Nothing alarming really, and although chilly at minus 5 degrees C the air was dry and the paths easy to run on.

Give me frozen hair over a slippery path any day.

Home run weekend – December days

IMG_2679After the hurly burly of London life, it’s good to get back home and run in more of a rural setting. I run these same paths all year and have done now since I started running in 2009, but now that they are temporarily reserved for weekend running, I really appreciate the space and peace and realise how restorative time in the countryside is.

And of course to run with friends.

I had slightly fallen out of love with the Dell path and its variations after miles of marathon training.  I stopped seeing the tiny changes of nature and instead only saw trees as milestones of intervals and tempo runs.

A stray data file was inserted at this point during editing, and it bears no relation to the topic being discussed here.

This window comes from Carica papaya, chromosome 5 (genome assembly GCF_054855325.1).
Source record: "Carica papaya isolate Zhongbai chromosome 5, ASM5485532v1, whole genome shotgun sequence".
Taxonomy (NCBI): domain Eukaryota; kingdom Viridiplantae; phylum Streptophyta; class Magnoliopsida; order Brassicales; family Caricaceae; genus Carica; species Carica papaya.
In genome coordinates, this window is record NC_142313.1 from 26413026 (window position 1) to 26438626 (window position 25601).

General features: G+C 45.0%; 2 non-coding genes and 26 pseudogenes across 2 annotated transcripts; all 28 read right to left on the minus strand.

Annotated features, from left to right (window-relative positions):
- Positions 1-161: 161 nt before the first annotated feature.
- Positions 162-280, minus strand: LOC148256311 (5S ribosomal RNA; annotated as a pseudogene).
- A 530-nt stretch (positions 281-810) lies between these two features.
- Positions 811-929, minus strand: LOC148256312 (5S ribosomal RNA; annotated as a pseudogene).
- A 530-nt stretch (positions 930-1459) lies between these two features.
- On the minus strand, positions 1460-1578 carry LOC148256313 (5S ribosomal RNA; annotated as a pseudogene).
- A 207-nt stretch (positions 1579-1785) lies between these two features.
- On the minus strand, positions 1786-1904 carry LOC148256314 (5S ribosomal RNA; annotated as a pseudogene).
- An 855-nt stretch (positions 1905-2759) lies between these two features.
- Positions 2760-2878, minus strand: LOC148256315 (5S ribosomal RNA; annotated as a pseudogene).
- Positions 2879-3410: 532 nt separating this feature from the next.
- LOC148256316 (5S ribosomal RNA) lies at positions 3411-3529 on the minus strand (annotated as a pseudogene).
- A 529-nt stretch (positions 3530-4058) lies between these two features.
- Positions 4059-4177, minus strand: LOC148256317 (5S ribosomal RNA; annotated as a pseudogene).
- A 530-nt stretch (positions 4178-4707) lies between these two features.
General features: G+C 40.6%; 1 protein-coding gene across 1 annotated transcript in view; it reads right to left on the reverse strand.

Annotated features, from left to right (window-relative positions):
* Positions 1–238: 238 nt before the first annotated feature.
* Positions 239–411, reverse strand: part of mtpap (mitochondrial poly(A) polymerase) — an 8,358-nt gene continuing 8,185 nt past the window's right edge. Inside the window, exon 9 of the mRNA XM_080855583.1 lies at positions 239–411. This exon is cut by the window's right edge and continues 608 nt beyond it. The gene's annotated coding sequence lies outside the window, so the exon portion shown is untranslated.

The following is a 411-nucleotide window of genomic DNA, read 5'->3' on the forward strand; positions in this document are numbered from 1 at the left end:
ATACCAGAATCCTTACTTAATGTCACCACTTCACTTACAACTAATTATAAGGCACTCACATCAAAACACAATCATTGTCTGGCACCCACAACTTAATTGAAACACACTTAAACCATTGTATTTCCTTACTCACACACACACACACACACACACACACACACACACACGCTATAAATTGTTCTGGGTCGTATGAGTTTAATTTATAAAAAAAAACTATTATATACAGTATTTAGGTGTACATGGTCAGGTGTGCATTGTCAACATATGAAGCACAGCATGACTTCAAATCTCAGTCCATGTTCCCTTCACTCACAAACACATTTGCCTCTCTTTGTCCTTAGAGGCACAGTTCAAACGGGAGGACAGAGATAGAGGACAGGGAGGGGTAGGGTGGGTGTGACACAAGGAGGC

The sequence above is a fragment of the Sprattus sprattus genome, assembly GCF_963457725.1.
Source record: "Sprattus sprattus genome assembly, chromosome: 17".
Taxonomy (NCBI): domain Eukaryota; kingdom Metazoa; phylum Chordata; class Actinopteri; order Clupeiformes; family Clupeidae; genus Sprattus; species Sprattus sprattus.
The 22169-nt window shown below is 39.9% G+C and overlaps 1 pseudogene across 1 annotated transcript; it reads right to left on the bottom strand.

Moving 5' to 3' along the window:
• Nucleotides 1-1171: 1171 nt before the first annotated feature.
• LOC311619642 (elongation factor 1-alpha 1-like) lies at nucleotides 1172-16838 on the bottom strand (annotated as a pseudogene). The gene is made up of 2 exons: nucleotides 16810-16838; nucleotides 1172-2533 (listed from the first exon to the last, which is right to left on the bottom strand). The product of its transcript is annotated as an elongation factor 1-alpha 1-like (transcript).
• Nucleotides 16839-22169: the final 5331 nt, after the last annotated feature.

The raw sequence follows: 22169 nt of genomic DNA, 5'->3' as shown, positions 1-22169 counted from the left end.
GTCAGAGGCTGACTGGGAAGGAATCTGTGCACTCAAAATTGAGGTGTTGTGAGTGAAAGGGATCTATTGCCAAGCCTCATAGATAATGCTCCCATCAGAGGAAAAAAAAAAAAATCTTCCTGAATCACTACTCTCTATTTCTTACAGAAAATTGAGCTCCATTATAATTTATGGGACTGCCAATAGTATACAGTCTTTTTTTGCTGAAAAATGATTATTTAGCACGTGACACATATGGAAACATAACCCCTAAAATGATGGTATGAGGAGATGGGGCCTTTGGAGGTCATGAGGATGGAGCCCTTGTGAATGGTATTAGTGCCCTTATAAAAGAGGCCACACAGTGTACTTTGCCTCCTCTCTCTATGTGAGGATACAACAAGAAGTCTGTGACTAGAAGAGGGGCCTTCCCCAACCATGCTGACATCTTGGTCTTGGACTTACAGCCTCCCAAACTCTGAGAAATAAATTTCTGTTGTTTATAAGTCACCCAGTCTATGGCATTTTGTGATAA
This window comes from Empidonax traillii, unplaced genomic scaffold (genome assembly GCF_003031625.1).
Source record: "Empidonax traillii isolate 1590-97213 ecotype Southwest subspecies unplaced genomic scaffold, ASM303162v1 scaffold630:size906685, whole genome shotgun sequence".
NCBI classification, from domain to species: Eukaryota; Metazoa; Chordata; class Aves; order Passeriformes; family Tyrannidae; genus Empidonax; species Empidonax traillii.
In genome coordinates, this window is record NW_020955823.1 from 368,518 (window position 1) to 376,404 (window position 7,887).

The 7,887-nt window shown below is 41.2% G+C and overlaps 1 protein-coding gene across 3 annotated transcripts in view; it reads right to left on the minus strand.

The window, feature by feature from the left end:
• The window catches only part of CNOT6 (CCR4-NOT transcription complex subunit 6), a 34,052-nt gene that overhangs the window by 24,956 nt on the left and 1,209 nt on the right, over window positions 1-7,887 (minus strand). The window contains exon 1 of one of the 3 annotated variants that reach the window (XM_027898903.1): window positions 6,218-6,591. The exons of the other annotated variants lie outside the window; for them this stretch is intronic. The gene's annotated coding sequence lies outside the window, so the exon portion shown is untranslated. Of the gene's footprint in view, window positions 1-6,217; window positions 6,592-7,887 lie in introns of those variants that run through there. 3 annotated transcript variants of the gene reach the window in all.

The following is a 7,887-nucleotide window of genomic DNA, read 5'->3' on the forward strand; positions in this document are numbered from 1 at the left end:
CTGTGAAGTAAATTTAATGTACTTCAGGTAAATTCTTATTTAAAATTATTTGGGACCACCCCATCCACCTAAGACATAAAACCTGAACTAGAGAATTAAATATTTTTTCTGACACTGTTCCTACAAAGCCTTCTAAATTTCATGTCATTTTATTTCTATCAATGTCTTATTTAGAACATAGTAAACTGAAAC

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This weekend was icy cold with temperatures as low as minus 6 degrees on our Sunday run. Face tingling, crisp air gasping, cold runs with chums.

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December – Ho Ho Ho and the comfort of traditions

So here we are again – another year is coming to an end and my all time favourite month is here. I say favourite but it is a bit of a love/hate thing. Mostly I love December – it’s my birthday month and I can deal with winter even if the older I get, the more I find the short days a tough gig and increasingly look to December sparkly excess to carry me across to a new year and longer days.

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There is something about approaching a year end that makes you even more aware of your unfulfilled life ‘to do’ list and take a reflective view of the story so far. Then for me anyhow, I just end up carrying forward unticked life goals into another year !